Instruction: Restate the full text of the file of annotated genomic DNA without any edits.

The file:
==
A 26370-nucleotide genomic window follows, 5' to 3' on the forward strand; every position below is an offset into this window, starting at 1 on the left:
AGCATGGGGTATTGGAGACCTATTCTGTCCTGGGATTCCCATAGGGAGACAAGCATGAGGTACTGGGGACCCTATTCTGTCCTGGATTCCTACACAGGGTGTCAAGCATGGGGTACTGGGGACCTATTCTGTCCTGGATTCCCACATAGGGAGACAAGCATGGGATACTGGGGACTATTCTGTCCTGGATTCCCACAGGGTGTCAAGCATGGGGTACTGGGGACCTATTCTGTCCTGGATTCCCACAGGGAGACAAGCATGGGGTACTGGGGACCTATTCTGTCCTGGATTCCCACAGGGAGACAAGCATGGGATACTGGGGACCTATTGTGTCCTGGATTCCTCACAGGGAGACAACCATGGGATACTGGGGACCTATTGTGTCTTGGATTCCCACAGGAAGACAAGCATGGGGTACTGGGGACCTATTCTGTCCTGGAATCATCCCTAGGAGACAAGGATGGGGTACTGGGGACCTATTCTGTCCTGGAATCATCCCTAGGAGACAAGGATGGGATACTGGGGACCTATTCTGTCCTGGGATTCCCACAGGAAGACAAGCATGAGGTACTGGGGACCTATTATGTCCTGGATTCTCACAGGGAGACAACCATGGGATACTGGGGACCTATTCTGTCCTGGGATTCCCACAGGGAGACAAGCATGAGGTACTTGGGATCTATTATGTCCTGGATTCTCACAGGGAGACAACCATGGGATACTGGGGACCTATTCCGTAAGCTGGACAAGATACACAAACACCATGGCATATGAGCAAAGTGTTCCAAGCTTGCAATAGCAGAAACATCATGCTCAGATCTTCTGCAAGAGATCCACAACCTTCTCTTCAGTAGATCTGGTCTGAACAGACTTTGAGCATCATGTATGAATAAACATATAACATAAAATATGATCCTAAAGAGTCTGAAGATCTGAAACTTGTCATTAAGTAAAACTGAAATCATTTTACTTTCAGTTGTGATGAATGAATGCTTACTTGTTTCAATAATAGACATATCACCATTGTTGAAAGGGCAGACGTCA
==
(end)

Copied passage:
A 26370-nucleotide genomic window follows, 5' to 3' on the forward strand; every position below is an offset into this window, starting at 1 on the left:
AGCATGGGGTATTGGAGACCTATTCTGTCCTGGGATTCCCATAGGGAGACAAGCATGAGGTACTGGGGACCCTATTCTGTCCTGGATTCCTACACAGGGTGTCAAGCATGGGGTACTGGGGACCTATTCTGTCCTGGATTCCCACATAGGGAGACAAGCATGGGATACTGGGGACTATTCTGTCCTGGATTCCCACAGGGTGTCAAGCATGGGGTACTGGGGACCTATTCTGTCCTGGATTCCCACAGGGAGACAAGCATGGGGTACTGGGGACCTATTCTGTCCTGGATTCCCACAGGGAGACAAGCATGGGATACTGGGGACCTATTGTGTCCTGGATTCCTCACAGGGAGACAACCATGGGATACTGGGGACCTATTGTGTCTTGGATTCCCACAGGAAGACAAGCATGGGGTACTGGGGACCTATTCTGTCCTGGAATCATCCCTAGGAGACAAGGATGGGGTACTGGGGACCTATTCTGTCCTGGAATCATCCCTAGGAGACAAGGATGGGATACTGGGGACCTATTCTGTCCTGGGATTCCCACAGGAAGACAAGCATGAGGTACTGGGGACCTATTATGTCCTGGATTCTCACAGGGAGACAACCATGGGATACTGGGGACCTATTCTGTCCTGGGATTCCCACAGGGAGACAAGCATGAGGTACTTGGGATCTATTATGTCCTGGATTCTCACAGGGAGACAACCATGGGATACTGGGGACCTATTCCGTAAGCTGGACAAGATACACAAACACCATGGCATATGAGCAAAGTGTTCCAAGCTTGCAATAGCAGAAACATCATGCTCAGATCTTCTGCAAGAGATCCACAACCTTCTCTTCAGTAGATCTGGTCTGAACAGACTTTGAGCATCATGTATGAATAAACATATAACATAAAATATGATCCTAAAGAGTCTGAAGATCTGAAACTTGTCATTAAGTAAAACTGAAATCATTTTACTTTCAGTTGTGATGAATGAATGCTTACTTGTTTCAATAATAGACATATCACCATTGTTGAAAGGGCAGACGTCA